Yesterday, I spritzed a bit of water on my maple tree during the hottest part of the day, and a few minutes later I saw a wasp land on a leaf, pause for a few moments, and take off. My best guess is that it was stopping to get a drink. Since I don't have a picture of that, I found a very nice picture (from here):

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18 May 2008

Flowers from Gibson Jack

Below the fold are a few things blooming at Gibson Jack. Some of them were also blooming at Slate Mountain, but they're pretty anyway. I'm not going to try and identify them at the moment as today has been roughly 3 days long, and I'm a bit out of it.

Definitely in the carrot family. Beyond that, I don't know.

Another milkvetch.

I'm still going to call this one Spring Beauty, until I find a better match.

Something in the sunflower family. A lot of them grow like this one, so they're a bit hard to tell apart.

The common name for this is "pussytoes", which might be better parsed as "kitty toes" these days.

Lastly, more yellowbells. I'd never seen these at Gibson Jack before, but we had a slightly weird spring with late freezes and snowfall, so I suspect that they're usually just done blooming by the time I make it out there.

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16 May 2008

Dragon Winds Around the Pillar

Very good discussion going on about the nature of being and Being, and which, if any, might apply to any notion of deity. As I've said before, though probably in different words, the only honest answer to whether or not I "believe in God" is "category mismatch error." Similarly, "does God exist?" is best answered by sprinkling rice grains around on the sidewalk. "Is God real?" More likely complex. `/^ One of the reasons I tend to avoid using the term "God" for the Divine is because it just leads to confusion. People tend to think they know what "God" means, which means they haven't the foggiest idea what it means, or they'd know that they have no clue what it means. As soon as you apply any descriptive term to the Divine, you've placed a limit on it. How presumptuous of you.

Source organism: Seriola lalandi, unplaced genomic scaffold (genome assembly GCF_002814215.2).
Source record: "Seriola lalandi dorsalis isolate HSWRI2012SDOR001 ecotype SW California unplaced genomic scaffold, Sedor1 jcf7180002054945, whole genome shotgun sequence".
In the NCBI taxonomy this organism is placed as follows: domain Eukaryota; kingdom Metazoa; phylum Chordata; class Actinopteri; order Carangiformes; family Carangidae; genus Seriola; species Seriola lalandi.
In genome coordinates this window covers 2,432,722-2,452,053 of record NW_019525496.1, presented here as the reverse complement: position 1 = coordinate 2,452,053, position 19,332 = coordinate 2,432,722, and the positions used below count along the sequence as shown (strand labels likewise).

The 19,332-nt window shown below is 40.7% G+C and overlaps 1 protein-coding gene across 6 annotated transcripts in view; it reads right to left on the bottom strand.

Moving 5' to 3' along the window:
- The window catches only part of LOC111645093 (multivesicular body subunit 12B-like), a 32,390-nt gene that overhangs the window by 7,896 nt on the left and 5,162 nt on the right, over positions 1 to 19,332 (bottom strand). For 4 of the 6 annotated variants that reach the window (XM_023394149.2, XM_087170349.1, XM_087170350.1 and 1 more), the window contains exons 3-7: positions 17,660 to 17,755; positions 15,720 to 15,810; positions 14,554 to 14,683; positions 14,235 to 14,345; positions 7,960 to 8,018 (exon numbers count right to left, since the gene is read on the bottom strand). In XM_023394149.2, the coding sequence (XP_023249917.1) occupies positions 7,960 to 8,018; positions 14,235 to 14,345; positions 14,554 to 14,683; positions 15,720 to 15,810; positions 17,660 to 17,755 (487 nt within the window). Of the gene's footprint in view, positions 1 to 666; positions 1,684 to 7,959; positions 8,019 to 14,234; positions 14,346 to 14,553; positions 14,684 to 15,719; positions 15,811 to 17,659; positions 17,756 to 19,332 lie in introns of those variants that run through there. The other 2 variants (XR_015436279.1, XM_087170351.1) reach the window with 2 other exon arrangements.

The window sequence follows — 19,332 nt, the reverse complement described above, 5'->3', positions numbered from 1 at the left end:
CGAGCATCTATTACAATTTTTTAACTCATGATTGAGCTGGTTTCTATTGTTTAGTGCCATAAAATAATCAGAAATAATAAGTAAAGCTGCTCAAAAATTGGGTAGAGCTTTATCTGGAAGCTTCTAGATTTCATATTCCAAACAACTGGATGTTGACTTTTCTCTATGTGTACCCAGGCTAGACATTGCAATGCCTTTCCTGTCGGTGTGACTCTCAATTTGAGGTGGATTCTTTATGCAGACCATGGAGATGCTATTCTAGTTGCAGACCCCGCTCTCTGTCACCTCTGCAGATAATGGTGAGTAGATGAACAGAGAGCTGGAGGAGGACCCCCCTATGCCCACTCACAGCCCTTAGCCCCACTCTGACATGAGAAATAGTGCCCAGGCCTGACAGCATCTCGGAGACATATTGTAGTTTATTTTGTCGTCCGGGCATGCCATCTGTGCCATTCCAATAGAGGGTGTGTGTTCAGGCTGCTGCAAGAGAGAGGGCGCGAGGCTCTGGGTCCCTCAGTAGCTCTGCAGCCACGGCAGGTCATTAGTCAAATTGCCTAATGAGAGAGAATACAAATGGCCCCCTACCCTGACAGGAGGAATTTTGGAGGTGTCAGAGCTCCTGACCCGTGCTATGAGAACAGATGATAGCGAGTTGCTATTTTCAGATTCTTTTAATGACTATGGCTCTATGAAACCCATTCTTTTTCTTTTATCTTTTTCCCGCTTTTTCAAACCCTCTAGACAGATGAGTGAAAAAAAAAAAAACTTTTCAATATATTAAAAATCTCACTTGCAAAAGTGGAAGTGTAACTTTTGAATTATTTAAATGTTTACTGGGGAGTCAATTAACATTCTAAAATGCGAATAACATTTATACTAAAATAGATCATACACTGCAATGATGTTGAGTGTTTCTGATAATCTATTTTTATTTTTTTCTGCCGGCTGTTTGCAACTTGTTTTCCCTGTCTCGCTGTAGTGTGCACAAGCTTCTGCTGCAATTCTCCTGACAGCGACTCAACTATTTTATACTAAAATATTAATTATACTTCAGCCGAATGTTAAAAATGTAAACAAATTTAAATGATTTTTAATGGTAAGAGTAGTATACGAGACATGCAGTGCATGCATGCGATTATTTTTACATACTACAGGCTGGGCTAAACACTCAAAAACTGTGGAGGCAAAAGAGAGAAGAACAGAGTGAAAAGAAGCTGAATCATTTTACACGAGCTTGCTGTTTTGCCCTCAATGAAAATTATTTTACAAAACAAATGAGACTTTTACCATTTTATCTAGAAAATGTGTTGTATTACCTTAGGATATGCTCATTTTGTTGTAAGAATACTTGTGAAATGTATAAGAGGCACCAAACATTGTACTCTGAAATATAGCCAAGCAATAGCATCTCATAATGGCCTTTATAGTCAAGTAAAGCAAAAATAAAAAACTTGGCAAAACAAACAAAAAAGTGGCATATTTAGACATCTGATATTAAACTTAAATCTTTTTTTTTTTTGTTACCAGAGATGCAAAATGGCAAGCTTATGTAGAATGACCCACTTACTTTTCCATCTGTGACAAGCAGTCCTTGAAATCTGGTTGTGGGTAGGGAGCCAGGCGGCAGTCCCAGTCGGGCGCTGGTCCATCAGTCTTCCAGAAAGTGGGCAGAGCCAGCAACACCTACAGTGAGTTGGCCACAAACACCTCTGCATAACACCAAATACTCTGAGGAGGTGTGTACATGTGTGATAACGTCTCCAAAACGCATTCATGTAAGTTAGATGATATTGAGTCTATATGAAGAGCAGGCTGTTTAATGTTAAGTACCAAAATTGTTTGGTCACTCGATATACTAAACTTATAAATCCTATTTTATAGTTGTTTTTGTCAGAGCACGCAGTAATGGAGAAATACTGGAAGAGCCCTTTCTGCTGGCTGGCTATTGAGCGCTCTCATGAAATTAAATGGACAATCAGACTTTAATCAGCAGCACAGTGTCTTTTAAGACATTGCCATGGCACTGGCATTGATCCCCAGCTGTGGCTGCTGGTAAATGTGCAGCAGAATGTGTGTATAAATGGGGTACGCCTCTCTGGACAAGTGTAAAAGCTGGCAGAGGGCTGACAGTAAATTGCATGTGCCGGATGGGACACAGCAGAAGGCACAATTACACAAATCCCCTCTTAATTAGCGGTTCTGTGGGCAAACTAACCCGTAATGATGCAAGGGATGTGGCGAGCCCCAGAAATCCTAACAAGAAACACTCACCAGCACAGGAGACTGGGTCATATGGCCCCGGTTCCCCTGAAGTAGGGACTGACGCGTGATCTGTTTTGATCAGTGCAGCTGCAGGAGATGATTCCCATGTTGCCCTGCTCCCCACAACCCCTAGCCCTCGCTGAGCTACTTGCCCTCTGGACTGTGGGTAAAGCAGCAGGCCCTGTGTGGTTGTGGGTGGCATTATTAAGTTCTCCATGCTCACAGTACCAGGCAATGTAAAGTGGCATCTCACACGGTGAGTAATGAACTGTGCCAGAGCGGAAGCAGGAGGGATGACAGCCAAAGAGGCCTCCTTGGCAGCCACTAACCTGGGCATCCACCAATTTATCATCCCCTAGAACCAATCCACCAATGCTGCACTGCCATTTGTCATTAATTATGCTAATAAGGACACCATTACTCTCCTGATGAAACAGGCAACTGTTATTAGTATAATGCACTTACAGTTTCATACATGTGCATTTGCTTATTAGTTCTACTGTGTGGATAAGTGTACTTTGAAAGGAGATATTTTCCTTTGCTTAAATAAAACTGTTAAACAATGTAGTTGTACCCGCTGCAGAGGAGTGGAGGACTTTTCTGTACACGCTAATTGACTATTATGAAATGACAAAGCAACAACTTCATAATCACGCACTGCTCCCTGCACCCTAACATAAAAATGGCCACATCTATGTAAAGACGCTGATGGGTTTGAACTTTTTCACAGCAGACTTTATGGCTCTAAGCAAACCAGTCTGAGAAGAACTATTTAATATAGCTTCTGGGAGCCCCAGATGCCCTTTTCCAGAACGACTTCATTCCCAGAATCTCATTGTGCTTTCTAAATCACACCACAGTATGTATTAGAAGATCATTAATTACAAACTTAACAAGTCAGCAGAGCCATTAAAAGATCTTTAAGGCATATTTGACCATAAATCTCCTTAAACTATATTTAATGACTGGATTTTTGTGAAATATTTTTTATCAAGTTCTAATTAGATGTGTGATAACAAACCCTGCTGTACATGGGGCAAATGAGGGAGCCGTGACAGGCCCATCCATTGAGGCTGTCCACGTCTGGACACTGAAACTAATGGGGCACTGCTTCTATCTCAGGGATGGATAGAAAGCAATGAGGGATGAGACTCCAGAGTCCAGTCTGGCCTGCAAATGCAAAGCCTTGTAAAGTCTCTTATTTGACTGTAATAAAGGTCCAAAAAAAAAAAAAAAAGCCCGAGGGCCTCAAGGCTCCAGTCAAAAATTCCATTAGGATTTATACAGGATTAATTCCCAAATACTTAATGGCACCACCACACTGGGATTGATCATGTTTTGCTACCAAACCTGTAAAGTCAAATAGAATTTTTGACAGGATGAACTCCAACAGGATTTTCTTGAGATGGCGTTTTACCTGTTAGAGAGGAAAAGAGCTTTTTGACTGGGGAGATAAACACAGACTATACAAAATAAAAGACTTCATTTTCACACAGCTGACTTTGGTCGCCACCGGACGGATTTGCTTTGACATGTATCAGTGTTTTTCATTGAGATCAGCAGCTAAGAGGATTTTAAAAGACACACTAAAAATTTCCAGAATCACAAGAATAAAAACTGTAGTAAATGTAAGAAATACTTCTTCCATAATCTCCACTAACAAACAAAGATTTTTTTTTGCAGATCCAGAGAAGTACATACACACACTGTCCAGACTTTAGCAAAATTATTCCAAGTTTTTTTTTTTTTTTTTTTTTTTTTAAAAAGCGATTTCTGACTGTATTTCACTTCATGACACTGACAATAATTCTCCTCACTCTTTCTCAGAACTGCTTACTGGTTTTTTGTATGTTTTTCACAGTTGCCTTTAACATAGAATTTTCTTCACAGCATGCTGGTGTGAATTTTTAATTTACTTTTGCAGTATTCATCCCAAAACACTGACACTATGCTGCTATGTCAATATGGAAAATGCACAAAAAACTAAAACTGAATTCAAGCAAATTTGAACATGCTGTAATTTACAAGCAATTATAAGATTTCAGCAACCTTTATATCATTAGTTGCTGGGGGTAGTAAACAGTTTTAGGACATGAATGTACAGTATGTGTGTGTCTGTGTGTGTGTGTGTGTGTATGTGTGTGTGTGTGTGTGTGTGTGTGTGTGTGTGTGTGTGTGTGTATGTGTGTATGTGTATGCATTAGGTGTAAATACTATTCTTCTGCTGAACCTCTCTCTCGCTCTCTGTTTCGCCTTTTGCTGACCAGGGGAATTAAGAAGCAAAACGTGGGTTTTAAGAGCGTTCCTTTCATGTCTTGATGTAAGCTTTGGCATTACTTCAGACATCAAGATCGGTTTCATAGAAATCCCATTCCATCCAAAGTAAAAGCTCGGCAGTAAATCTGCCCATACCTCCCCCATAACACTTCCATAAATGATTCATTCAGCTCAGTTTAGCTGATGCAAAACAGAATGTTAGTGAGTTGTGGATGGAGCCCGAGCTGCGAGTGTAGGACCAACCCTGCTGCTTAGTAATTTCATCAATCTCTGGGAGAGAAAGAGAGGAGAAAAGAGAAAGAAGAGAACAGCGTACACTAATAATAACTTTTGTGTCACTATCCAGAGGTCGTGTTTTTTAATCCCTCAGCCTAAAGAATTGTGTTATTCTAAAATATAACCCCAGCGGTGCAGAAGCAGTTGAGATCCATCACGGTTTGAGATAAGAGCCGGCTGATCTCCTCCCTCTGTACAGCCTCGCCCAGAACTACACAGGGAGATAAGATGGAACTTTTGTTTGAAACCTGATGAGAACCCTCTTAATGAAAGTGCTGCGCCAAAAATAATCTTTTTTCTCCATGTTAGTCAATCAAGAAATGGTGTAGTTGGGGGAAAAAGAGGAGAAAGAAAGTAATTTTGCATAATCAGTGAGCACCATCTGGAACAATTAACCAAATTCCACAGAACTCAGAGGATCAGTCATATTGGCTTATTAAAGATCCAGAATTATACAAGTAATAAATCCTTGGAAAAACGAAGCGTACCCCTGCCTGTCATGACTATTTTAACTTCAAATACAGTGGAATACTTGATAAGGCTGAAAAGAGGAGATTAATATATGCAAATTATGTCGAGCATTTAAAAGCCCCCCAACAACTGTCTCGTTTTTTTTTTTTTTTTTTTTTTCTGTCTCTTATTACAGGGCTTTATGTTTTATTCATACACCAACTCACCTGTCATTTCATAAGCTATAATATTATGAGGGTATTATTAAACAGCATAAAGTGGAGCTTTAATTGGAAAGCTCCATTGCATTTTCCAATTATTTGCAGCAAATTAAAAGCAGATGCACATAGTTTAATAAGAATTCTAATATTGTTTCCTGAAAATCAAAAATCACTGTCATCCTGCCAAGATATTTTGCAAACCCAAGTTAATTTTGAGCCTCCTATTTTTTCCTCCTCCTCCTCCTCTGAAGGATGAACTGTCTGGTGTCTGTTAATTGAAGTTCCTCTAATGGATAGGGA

There's a common bit of taiji wisdom, that somewhere between 2 and 5 years in, students generally start to think they know everything there is to know about taiji. A year or two later, they usually come to the realization that they really don't know much at all, and that there's more to it than most people can learn in a single lifetime. I never went through a long phase like that, mainly because at push hands practice, Don has always been able to make me feel like a green novice. Maybe not quite so much lately. More of a yellow novice, that might turn orange or red in another ten years. And I've meandered a bit, but taiji is only a small piece of the Divine, and it takes years and years to really start to get a glimmer of a shard of an idea of what it's really about. How much more so for that-which-is?